The volleyball weighed hundreds of pounds in senior Macy Young’s hands.
She tossed up the ball, stumbling over her steps as she approached the serving sweet spot. Macy smacked the ball as hard as she could, forcing it, willing it to soar onto the other side of the court.
Yet it barely stumbled over the net.
Again, she attempted to serve it, but her arms continued to grow heavier and respond slower under the weight of the thousand pound ball. She had a responsibility to her team, though. So every ball that came her way she dove to it, refusing to allow it to hit the ground while her movements grew more clumsy.
When Macy’s body hit the ground, it didn’t bounce back like the volleyball. Instead she pried herself up off the court, telling her arms to pick herself up. But her arms didn’t respond.
The world went fuzzy, her body radio static. Macy didn’t feel sick, per se. But her arms didn’t feel like they belonged to Macy. Her arms didn’t feel at all.
Taunts and chants arose from the opposing side of the court, goading Macy, angered at her delaying the game. But the shouts, too, felt diluted in Macy’s ears.
“We had five points left in the game and I was just so dizzy,” Macy said.
Her teammates and coaches surrounded her, assisting her off the court and on the bench. Nothing changed, however, and the dizziness and paralysis continued. A doctor from the stands came down, but he, too, had nothing to offer except the recommendation to go to the emergency room.
“I don’t even remember who [the doctor] was because I was so out of it,” Macy said.
Macy continued to slip in and out of consciousness, her body growing weaker each time she awoke. Doctors poked and prodded at her arms, but the paralysis continued. Dark, splotchy patches of skin dotted her arms, bruised from pushing Macy couldn’t even feel. The ER in Texarkana had nothing to offer Macy, though. With no hint of a diagnosis, the staff sent Macy to the Arkansas Children’s Hospital, hoping their larger resources might help Macy and her family gain clarity.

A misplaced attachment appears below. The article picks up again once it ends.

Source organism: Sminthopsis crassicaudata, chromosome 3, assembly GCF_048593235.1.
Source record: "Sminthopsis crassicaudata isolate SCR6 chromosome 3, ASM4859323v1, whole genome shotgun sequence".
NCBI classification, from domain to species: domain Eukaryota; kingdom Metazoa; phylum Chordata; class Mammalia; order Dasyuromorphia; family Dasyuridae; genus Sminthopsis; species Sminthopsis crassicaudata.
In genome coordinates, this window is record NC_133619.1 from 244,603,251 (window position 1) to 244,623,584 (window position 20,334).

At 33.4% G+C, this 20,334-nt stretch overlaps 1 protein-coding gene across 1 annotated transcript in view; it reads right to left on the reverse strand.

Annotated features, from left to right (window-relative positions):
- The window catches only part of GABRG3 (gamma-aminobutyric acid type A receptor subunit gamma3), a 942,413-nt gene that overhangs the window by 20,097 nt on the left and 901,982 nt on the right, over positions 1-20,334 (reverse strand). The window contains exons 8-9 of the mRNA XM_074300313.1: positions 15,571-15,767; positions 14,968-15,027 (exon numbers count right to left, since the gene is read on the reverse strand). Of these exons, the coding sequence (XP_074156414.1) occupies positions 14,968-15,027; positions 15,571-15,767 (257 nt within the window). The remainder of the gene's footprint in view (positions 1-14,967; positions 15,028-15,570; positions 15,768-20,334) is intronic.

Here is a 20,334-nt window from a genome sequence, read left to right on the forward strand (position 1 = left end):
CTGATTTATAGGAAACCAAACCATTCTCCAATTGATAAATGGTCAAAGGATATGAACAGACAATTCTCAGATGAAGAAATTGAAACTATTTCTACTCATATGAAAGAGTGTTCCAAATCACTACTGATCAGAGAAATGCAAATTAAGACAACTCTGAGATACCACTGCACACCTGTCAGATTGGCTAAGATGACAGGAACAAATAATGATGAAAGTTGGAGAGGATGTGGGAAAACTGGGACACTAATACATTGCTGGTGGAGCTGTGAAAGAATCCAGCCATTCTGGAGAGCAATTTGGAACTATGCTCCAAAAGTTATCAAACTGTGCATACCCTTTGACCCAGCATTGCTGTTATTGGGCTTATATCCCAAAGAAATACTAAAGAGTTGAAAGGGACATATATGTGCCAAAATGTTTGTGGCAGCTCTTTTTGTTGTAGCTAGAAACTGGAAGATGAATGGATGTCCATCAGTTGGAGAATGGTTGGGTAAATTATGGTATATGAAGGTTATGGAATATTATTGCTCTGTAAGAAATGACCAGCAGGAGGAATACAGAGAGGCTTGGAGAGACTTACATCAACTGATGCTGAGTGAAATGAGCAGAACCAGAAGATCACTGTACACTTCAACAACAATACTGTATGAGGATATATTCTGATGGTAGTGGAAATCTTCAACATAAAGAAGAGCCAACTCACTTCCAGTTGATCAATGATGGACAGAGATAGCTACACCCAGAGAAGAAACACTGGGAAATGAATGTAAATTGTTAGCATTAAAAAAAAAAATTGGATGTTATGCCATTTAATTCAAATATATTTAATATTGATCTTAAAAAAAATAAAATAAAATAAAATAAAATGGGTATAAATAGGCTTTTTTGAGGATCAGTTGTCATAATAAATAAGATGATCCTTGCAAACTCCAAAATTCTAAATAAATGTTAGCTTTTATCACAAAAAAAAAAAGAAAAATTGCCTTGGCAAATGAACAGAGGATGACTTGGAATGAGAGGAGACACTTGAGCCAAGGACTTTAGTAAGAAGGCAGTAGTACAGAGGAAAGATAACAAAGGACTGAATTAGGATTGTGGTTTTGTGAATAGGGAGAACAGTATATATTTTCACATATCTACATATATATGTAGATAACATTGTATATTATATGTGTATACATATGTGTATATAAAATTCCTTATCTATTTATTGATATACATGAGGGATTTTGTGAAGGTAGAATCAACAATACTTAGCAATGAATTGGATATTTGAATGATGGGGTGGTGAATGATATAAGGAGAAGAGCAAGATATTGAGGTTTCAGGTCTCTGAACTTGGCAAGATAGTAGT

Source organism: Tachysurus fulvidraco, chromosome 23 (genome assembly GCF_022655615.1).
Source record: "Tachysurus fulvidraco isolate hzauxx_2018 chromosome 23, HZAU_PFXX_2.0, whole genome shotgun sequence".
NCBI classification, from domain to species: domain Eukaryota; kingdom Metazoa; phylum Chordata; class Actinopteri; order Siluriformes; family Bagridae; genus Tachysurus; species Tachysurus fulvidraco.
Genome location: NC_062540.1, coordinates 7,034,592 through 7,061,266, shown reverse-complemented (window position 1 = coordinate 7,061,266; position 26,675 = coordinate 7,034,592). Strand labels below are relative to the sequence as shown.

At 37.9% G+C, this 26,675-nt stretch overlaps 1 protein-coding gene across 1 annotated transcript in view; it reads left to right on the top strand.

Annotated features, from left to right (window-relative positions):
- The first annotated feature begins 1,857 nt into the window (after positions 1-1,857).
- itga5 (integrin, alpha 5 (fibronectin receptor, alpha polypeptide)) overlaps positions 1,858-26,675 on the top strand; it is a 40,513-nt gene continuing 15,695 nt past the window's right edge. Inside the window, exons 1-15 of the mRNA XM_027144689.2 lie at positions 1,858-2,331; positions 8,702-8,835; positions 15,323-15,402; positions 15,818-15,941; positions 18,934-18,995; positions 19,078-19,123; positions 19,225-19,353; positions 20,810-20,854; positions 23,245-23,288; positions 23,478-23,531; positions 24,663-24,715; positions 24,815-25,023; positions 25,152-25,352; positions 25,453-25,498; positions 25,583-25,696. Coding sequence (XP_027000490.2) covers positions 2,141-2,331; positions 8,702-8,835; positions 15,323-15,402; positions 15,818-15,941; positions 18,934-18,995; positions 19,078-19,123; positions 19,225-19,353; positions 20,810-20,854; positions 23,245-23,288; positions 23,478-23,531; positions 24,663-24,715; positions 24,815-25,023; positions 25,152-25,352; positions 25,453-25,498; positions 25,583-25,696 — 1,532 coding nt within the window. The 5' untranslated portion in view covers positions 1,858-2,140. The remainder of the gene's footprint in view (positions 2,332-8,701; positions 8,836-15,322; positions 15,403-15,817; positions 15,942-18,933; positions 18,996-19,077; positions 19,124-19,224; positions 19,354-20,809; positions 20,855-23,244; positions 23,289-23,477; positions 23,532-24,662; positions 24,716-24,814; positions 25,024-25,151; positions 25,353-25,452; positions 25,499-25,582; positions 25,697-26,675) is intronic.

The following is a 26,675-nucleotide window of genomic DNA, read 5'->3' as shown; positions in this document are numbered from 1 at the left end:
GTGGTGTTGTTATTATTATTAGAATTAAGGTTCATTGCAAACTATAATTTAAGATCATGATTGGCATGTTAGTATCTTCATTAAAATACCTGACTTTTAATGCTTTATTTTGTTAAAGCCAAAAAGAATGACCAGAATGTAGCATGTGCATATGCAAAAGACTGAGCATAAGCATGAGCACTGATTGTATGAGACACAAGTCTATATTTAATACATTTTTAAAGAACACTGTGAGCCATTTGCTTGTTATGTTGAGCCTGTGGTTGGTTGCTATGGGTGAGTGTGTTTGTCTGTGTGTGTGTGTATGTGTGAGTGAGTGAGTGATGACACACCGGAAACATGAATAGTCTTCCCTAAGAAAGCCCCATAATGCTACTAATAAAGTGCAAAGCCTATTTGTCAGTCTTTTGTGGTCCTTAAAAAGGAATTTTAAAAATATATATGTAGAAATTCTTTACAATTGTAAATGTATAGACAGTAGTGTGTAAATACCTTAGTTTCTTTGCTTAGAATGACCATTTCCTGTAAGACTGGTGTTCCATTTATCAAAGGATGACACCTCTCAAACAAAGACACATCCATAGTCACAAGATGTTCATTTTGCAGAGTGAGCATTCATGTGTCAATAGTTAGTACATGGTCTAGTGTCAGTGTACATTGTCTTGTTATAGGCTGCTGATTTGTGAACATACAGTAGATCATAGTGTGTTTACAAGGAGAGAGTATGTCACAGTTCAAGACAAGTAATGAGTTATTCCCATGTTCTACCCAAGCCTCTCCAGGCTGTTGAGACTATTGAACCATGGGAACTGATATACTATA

But the trip to Little Rock proved to be useless. Months went by and still there was no explanation for Macy’s temporary paralysis.
Weeks passed alongside a revolving door of doctors. ER doctors, Children’s specialists, a cardiologist, an autoimmune specialist. And still no answers.
Finally, December struck and so did good fortune. A neurologist at Dallas Childrens gave them a name: vasovagal syncope.
“It was a rare case,” Macy said. “Most people have it when they see blood, but mine’s a different kind. It’s like when you stand up too fast and feel light headed, but mine is more severe and happens more often. It’s common in children and you grow out of it as you age.”
The condition makes Macy’s blood pressure drop, sending her body into shock. Some bouts with the conditions are worse than others, making her body incredibly weak and insanely heavy.
“I just wish I would have known what it was sooner,” Macy said. “So that way it wouldn’t have gotten to the point of paralysis.”
Despite a shaky timeframe, the symptoms, including paralysis, only last about a day, allowing Macy to lead a normal life.
“It’s just something she’s gonna have to grow out of and learn how to deal with as she grows up,” Rebecca Young, Macy’s mom, said. “She hasn’t had any episodes since we’ve been under the care of Dallas Children’s, so we think we’ve got it figured out.”